Writers' Workshop grad Rich Harsch uses humor, wordplay to create an electric novel in 'The Manifold Destiny of Eddie Vegas'

Iowa Writers' Workshop graduate Rick Harsch, who is now in Slovenia, just released his latest book, #x201c;The Manifold
Iowa Writers’ Workshop graduate Rick Harsch, who is now in Slovenia, just released his latest book, “The Manifold Destiny of Eddie Vegas.”

‘When did the Rob Cline I know become a self-important putz?”

That’s what author and Iowa Writers’ Workshop grad Rick Harsch wanted to know in a recent Facebook Messenger exchange centered on his displeasure with how long it was taking me to bump his novel “The Manifold Destiny of Eddie Vegas” to the top of my reading list.

It’s an open question when I first became a self-important putz, and I suspect different folks would have different answers.

But here’s the thing: Harsch’s writing has intrigued me since I first encountered it over two decades ago. At its best, his prose is electric — even when it is opaque and seemingly self-indulgent. You get a lot of it in “The Manifold Destiny of Eddie Vegas” — more than 700 pages worth — to decide whether you feel the current. Area readers hip to years and years of workshop gossip may enjoy watching Harsch fictionalize a legendary former couple from the Iowa Writers’ Workshop — a program about which he said in our 2018 e-conversation: “Nothing in the Iowa Writers’ Workshop shaped me as a writer.”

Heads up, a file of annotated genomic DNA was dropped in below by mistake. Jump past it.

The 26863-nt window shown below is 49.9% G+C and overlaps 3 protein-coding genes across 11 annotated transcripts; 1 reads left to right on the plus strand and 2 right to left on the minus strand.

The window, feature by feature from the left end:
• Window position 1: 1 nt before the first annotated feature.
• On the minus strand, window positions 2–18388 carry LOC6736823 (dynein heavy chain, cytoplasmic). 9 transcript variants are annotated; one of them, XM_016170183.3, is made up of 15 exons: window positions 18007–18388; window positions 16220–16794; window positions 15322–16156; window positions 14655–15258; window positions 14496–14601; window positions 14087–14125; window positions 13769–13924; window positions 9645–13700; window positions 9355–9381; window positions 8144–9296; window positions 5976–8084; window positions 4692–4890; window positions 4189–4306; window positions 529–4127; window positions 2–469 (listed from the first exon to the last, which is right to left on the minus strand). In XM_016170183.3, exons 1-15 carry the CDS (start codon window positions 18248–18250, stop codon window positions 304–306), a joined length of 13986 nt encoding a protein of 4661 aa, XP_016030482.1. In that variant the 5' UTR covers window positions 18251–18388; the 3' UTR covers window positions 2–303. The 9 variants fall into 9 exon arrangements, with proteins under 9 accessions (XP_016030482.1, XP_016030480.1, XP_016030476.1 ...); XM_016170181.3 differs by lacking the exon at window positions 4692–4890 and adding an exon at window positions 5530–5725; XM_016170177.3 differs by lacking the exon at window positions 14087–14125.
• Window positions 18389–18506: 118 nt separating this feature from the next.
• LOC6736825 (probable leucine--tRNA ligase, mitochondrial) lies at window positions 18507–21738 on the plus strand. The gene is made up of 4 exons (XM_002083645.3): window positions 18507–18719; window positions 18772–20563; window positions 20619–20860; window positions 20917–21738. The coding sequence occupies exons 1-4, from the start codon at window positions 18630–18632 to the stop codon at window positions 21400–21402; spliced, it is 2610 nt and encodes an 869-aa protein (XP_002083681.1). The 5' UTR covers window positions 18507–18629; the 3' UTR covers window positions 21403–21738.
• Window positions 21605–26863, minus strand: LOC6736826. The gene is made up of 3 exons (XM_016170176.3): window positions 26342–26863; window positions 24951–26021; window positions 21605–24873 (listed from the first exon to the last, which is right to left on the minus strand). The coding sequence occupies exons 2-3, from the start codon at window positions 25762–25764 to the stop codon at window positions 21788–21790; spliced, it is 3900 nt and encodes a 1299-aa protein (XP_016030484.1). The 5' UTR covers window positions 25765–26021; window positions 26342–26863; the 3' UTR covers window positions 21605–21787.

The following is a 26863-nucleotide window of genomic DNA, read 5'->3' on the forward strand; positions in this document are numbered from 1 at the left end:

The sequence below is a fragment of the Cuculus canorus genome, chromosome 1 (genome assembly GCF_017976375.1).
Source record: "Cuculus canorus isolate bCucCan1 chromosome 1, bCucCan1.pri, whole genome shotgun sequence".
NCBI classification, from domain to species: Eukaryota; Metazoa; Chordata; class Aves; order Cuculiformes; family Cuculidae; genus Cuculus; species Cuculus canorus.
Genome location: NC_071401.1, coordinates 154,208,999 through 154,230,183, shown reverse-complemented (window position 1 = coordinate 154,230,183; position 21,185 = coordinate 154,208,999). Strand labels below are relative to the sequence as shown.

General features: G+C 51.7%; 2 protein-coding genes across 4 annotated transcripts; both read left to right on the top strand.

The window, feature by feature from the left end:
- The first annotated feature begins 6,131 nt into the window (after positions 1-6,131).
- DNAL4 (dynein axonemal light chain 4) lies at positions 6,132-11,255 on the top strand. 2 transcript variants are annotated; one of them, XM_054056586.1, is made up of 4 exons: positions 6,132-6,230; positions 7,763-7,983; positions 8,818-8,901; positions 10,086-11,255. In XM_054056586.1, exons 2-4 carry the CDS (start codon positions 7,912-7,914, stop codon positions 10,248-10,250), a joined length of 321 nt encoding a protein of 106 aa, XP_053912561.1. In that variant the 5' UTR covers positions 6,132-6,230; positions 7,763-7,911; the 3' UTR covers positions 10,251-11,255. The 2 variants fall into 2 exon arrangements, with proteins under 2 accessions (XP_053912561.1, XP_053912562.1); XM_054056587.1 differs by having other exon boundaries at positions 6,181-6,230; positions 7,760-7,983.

These days, you have to travel much farther than Oskaloosa to chat with Rick Harsch because he now lives in Slovenia. He answered questions via email.

Q: Tell me about the origin of “The Manifold Destiny of Eddie Vegas.” What was the initial spark of this story — and how did you arrive at the notion of telling two separate but mutually informed — stories set in two different times and places?

A: I honestly don’t know where this idea came from other than a need to write a last book about the United States that was informed by my view of U.S. history and the resultant disasters.

Q: In our last interview, you referenced your “linguistic high jinks,” which were largely absent from “Voices After Evelyn” but are fully on display here. I’m interested in your creative process to produce those “high jinks” on a sentence by sentence level.


A: I don’t “craft” sentences, so I can’t take you through such a process. The writing comes from some place I am unaware of for the most part, unless I come up with a specific idea, such as rather than laboriously depicting the Nimipuu language instead inventing a notion of how it sounds to the white man, which allows for interesting comic possibilities. And of course the Nimipuu language man, Rowor, is based on a linguistic reality of the time and place — many languages actually did come together to allow for communication. And the language of the mountain men, when rendered, is as close as I could get to what it seems to have been like from the many books about them I read before embarking on the writing.